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A Tribute to William Mitchell

  • 6th February 2020

If you’ve driven in Kidderminster, you’re sure to have noticed the extensive concrete relief decorating the retaining wall from Worcester Cross to Worcester Road Ring Road.

Kidderminster’s inner ring road was commissioned as a solution to relieve traffic congestion through the town centre. The project comprised five stages, or sections, of which four were eventually completed. Stage Three, the link between Worcester Cross and Stourport Road, was opened in August 1973 and differed from the other phases insofar that its elevated route provided a strong visual backdrop to the town centre. A wide, terraced footway was constructed parallel to the new dual carriageway, providing access from the town centre (via a new subway at Worcester Cross) to Aggborough; a new suburb that also included the Kidderminster Harriers football ground and Kidderminster College.

 

Douglas H Smith, a consultant landscape architect, along with Jack Stewart, the Borough Engineer and Surveyor, was contracted to design the early stages of a project to create a substantial work of public art to embellish the retaining wall. Public art was pivotal to post-war regeneration and re-invention, connecting planning, landscape and the environment with local community and industry and engendering a feeling of social connection and belonging. Like all art, public art sought to attract attention, reflecting contemporary culture, in subject, method and material.

 

The sculptor William Mitchell who had risen to prominence during the 1960s and who died this week, aged 94, was commissioned to design and deliver the work. Much of Mitchell’s art centred on the creation of large-scale installations using, in addition to other materials, concrete shaped with fiberglass molds (Pereira, 2019). His style was rooted firmly in mid-20th century modernism and inspired by abstract design; many of his pieces have been listed by Historic England.

 

The relief that you can see today is approximately 320 metres in length and presents Mitchell’s signature style to great effect. The main engineering contractor, George Law and Company brought considerable expertise of working with concrete to ensure the project was successfully delivered and the design even incorporated a water cascade – which unfortunately ran dry some years ago – as one of the moulded panels. The overall finish was pale buff in colour which, along with its associated soft landscaping of amenity grass and mixture of broadleaf and coniferous (mostly pine) trees, created a striking backdrop that was visible across the town centre and Stour Valley.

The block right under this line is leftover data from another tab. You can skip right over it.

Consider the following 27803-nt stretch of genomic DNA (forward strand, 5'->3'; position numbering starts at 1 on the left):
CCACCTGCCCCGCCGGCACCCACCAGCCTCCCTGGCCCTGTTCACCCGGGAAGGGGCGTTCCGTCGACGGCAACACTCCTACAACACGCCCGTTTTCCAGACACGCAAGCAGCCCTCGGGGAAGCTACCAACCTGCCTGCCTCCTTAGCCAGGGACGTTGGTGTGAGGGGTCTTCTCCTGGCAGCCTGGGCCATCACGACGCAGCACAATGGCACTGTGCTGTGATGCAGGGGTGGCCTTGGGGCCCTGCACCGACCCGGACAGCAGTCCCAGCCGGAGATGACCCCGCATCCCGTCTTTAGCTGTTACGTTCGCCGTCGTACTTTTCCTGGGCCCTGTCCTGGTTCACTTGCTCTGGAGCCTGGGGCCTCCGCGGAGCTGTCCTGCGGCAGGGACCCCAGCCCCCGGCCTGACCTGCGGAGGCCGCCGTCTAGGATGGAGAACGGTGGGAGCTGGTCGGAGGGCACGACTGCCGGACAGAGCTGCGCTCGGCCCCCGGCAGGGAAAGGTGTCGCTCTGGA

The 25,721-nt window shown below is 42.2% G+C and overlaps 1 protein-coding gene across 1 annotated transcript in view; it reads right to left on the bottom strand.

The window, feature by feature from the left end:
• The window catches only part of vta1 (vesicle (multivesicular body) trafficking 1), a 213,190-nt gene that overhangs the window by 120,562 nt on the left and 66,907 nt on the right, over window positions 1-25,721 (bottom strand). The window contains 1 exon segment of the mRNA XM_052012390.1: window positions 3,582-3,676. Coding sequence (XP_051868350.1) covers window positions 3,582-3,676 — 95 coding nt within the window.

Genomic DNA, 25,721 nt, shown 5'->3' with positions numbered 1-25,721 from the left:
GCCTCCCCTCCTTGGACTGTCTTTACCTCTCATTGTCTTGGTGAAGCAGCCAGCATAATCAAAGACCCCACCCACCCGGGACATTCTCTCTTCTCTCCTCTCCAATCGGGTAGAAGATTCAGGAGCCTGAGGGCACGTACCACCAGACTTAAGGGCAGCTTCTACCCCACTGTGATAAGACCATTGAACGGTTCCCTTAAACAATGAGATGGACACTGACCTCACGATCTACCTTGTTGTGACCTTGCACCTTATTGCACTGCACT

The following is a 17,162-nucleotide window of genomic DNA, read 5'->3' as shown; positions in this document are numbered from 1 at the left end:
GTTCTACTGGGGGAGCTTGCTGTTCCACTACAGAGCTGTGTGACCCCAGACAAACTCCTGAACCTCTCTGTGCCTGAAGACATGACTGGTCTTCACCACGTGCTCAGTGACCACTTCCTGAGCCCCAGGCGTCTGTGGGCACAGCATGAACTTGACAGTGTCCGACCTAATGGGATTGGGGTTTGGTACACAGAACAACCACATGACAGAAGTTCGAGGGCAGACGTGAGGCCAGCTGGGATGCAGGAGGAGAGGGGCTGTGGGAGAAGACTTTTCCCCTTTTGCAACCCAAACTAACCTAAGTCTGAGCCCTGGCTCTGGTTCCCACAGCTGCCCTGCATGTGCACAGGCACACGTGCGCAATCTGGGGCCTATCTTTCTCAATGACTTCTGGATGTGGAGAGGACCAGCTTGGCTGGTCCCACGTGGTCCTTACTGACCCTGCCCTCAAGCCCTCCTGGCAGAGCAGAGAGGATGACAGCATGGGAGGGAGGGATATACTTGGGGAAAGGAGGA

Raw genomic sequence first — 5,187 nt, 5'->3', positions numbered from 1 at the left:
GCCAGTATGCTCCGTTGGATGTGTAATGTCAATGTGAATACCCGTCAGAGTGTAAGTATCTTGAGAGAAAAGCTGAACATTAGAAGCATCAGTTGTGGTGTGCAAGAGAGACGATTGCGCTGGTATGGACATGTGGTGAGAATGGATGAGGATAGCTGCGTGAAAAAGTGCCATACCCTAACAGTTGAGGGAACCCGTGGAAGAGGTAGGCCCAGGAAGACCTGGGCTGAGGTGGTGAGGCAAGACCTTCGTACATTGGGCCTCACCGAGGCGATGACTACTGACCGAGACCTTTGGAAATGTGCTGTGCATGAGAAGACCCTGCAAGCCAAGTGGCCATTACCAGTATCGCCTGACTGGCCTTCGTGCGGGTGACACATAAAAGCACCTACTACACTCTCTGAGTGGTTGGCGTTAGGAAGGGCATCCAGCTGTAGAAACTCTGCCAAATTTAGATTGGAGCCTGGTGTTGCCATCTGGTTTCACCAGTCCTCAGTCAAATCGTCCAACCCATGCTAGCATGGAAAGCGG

Thanks to Dr. D Pereira and the Kidderminster Civic Society for providing information to the Worcestershire Historic Environment Record in relation to the site.

Over the past 18 months Worcestershire Archive and Archaeology Service has been adding a new layer to the Historic Environment Record by proactively recording locally valued non-domestic buildings and public places dating from the 20th century. Keep an eye on our Explore the Past blog over the next few months for more information about the project and its outputs.

 

4 responses to “A Tribute to William Mitchell”

  1. Jean Winter says:

    thank you for the information i wondered for a long time about it i like it

  2. Julie Michels says:

    Our son climbed up and down this sculpture several times when it was finished

  3. Bob Clayson says:

    We live and learn. Thanks.

  4. Margaret Taylor says:

    Its one of the best features of Kidderminster. Go past and enjoy it often. Shame when the water cascade ceased working, it was really lovely. If this had been in London they would have restored it!

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